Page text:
Mihai Ion Racoviţă

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Mihai Ion Racoviţă

Also Known As: "Mihail"
Birthplace: Racovitza Voda
Death: Died in Constantinople
Immediate Family:

Son of Ion (Ionita) Rakovita and Anastasia Rakovita
Husband of Safta Racoviţă and Ana Dediu Racoviţă
Father of Constantin Racovitza Voda; Roxana Costachi - Negel; Ion Racovitza; Mihai Racovitza; Prince of Wallachia, Stefan Racoviţă Voda and 2 others
Brother of Dimitrie Racovitza
Half brother of Anastasia PALADI; Tofana TIFESCU; Ecaterina CANTACUZINO-DELEANU; Maria COSTANDACHI; Dimitrie RACOVITA and 1 other

Occupation: Domnitor în Moldova 1703-1705, 1707-1709, 1715-1726 și în Ţara Românească 1730-1731, 1741-1744
Managed by: Henn Sarv
Last Updated:

About Mihai Ion Racoviţă

Mihai or Mihail Racoviţă (d. July 1744) was a Prince of Moldavia on three separate occasions (September 1703-February 23, 1705; July 31, 1707-October 28, 1709; January 5, 1716-October 1726) and Prince of Wallachia on two occasions (between October 1730 and October 2, 1731, and from September 1741 until his death). His rules overlapped with the accession of Phanariotes in the Danubian Principalities - he is considered himself a Phanariote for the duration of his last rule in Moldavia and his rules over Wallachia.

[edit] Biography

[edit] First rules

A local boyar of the Racoviţă House (and the father of Constantin Racoviţă), closely related to the Cantacuzino family and the son-in-law of Constantin Cantemir, Mihai Racoviţă was appointed ruler of Moldavia by Ahmed III, the Sultan of the Ottoman Empire, but had to continue fighting off other candidates for the throne, as well as their boyar supporters. To counter these, the Prince relied on Greek supporters: notably, his allies were the first members of the Rosetti family.

These conflics brought an increase in taxation, as well as new fiscal demands. He was replaced by Antioh Cantemir, who, by contrast, was seen as an exceptional ruler. Again on the throne, Racoviţă was deposed on orders from the Sultan, and recalled to Istanbul on pressures from Russia's Peter the Great; he was replaced by Nicholas Mavrocordatos.

He was returned to rule in Iaşi upon the outbreak of the Austro-Turkish War, given his image as an enemy of the Habsburg Monarchy. When the Habsburg troops entered Moldavia, Racoviţă suffered heavy losses, and called on help from the Nogai Tatars in Yedisan. Subsequently, he was able to defeat the infiltrating forces, and had the Habsburg commander executed together with those boyars who had risen against him.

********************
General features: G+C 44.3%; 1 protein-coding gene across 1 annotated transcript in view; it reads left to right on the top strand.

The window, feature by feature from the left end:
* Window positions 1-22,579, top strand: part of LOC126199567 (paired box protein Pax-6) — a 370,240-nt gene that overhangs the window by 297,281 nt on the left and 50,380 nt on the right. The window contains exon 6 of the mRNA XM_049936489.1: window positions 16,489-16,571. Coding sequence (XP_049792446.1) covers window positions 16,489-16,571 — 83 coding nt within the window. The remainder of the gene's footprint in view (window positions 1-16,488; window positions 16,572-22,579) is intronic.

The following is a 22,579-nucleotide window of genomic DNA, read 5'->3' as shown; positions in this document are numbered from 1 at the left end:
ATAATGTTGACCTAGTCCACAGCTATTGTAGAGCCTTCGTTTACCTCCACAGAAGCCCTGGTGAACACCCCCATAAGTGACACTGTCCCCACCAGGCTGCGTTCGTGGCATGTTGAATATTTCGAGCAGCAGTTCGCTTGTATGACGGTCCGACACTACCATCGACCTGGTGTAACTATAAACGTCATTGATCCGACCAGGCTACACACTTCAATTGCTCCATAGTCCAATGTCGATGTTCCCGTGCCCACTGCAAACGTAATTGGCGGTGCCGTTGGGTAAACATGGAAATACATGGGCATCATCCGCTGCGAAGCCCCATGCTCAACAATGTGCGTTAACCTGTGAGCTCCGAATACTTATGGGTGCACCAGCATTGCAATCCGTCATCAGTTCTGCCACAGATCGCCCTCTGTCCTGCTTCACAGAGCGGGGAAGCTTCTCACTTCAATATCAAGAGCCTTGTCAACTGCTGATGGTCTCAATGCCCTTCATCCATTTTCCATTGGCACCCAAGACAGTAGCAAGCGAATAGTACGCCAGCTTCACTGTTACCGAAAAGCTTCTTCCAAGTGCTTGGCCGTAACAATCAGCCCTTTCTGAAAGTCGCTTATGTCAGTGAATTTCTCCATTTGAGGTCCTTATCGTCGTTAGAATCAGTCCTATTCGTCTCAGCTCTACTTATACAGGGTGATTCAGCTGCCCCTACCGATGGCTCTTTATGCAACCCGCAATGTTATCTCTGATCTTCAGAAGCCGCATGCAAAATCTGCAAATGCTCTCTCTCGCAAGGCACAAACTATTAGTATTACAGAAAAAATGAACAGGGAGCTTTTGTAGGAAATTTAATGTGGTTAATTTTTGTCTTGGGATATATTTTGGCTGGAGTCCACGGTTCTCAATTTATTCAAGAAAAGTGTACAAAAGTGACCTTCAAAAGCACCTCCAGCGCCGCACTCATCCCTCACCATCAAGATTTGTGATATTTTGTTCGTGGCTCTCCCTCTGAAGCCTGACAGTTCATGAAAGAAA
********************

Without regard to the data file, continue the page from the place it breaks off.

[edit] Transylvanian campaign and late rules

He was ordered by the Ottomans to pass into Transylvania with Nogai assistance, where he was to help Francis II Rákóczi in his anti-Habsburg rebellion; his campaign met fierce Habsburg resistance in Bistriţa, and his retreat was marked by another Habsburg invasion, as well as by the wide-scale plunder of boyar estates by the Nogais (allowed by Racoviţă as payment for their participation in combat). After the incident, he was ousted from the Moldavian throne after his rival Mavrocordatos appealed to the Sultan, was jailed and replaced with Grigore II Ghica.

In 1726, Racoviţă presided the Iaşi trial of four Jews from the Bessarabian borough of Oniţcani, who stood accused of having ritually murdered a five-year old child on Easter. The defendants were eventually acquitted following diplomatic protests (notably, the French ambassador to the Porte, Jean-Baptiste Louis Picon, remarked that such an accusation was no longer accepted in "civilized countries").[1]

His ascension to the throne in Bucharest came in the context of Patrona Halil's Ottoman rebellion, which had toppled Ahmed III and brought Mahmud I as Sultan; Halil's downfall in the following year almost brought about Racoviţă's, but he successfully furnished the Porte with income provided by raised taxes. He died in Istanbul.

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